The tragedy is that Portman could not only have to deal with God’s judgment for his lack of resiliency; he could potentially have to answer for the waywardness of an entire nation should the Supreme Court be influenced by his flip-flopping on the issue of gay marriage. But I dare say that not only will he have to answer for this ill-used influence. Joining him in similar judgment will be former Vice President Dick Cheney, President Barack Obama, and (wait for it…) every preacher in America who used their influence to rescue President Barack Obama’s political career after his announcement of support for the issue of gay marriage. I will say that after that announcement, it would have served many preachers better to simply respond like Aaron in Leviticus 10:3 and “held their peace”, particularly those with great influence.

If we as the body of Christ and the called out Kingdom inhabitants would learn to disregard familiar connections in order to uphold God’s standard of righteousness, then God can be God and release a momentary flash of wrath. Why should we allow this “flash of wrath” to occur? Because it will produce the results found in Leviticus 10:6-7. It will restrain God’s wrath from the masses, release a major revival and refocus those who are called to minister before the Lord. We often cry out for revival in this nation, but are we willing to be resolute in our convictions enough to see the revival that we are expecting? Are we willing to depart from that in which we are emotionally vested in order to lay hold of true spiritual awakening? Will we leave a legacy of passive leadership or fortified front liners? We must make the decision to place God Over Everything and reap the rewards, or Everything Over God and reap the judgment!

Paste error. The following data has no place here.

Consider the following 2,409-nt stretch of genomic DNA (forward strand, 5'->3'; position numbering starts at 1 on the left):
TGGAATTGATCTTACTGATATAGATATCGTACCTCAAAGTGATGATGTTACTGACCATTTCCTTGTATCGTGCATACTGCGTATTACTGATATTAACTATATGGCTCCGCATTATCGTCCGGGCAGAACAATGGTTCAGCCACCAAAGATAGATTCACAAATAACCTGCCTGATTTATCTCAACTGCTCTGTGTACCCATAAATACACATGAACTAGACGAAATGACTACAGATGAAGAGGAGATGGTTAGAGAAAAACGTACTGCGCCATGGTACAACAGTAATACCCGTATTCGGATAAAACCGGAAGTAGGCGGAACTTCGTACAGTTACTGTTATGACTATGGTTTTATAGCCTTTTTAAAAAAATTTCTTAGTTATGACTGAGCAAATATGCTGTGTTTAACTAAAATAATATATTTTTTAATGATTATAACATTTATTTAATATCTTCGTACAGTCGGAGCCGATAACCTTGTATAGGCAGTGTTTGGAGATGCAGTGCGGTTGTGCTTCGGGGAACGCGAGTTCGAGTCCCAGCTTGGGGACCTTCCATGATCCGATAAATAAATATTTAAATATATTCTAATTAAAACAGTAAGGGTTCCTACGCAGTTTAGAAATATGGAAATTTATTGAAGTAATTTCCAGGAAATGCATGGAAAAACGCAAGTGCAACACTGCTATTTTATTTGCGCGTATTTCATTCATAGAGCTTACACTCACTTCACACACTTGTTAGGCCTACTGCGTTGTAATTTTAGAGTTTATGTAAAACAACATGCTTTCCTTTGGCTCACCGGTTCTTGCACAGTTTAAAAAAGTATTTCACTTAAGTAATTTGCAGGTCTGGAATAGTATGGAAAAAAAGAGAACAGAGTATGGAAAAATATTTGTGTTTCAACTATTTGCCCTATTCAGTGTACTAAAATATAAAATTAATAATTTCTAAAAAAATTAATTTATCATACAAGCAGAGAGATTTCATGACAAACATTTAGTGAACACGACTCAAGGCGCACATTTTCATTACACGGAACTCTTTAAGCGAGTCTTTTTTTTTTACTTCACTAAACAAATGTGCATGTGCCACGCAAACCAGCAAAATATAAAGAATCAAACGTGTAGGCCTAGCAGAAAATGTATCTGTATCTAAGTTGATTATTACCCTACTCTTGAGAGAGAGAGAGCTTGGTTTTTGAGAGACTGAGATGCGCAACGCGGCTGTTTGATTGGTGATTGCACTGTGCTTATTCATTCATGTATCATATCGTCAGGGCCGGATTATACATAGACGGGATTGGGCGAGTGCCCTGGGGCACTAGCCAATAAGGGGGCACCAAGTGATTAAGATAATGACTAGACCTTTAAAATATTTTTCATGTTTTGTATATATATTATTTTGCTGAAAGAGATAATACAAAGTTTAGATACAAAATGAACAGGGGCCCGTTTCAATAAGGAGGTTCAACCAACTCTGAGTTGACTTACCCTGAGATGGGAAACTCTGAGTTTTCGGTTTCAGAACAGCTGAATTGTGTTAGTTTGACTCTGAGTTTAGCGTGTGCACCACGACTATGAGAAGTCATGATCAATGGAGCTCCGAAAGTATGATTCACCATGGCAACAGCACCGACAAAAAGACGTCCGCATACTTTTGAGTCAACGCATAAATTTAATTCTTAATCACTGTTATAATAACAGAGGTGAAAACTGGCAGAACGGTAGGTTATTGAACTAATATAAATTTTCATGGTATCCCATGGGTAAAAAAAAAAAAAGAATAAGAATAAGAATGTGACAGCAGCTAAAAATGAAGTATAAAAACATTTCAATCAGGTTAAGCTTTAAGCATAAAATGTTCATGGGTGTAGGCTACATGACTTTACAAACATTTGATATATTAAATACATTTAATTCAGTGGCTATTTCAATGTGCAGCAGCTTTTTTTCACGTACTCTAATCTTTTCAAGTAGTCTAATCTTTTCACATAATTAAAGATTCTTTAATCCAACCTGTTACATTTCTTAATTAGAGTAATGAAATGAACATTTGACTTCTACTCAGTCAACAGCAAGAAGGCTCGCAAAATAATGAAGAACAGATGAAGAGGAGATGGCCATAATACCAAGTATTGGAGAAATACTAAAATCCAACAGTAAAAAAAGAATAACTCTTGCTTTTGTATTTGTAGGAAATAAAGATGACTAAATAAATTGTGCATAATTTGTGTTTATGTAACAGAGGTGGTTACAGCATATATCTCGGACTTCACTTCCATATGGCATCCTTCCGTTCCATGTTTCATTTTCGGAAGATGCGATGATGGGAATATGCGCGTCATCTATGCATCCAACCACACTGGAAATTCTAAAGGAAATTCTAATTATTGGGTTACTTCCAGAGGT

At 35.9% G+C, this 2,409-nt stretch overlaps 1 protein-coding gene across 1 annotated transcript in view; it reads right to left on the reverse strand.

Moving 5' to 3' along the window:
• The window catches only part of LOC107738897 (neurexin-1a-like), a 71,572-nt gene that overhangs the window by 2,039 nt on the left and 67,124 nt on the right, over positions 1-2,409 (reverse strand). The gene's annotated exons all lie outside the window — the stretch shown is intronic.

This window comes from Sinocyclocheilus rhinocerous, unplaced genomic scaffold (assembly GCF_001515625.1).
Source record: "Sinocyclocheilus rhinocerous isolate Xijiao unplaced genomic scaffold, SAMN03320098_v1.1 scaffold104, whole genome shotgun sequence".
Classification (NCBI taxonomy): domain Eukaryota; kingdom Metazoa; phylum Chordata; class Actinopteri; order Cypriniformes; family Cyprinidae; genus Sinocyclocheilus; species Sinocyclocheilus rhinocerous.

Isaiah 1:19

If ye be willing and obedient, ye shall eat the good of the land: But if ye refuse and rebel, ye shall be devoured with the sword: for the mouth of the Lord has spoken it.

1 thought on “GOE (God Over Everything)”

  1. I will hold my peace. Awesome Pastor Jones. Many of us pastors are called to the same action. So much of this is going on in our local churches but we’re afraid to acknowledge things that’s happening in our assemblies due to the fact of the reprocussions that we will encounter. A provoke this truly is. Thank you Pastor Jones! You’re still my friend. LOL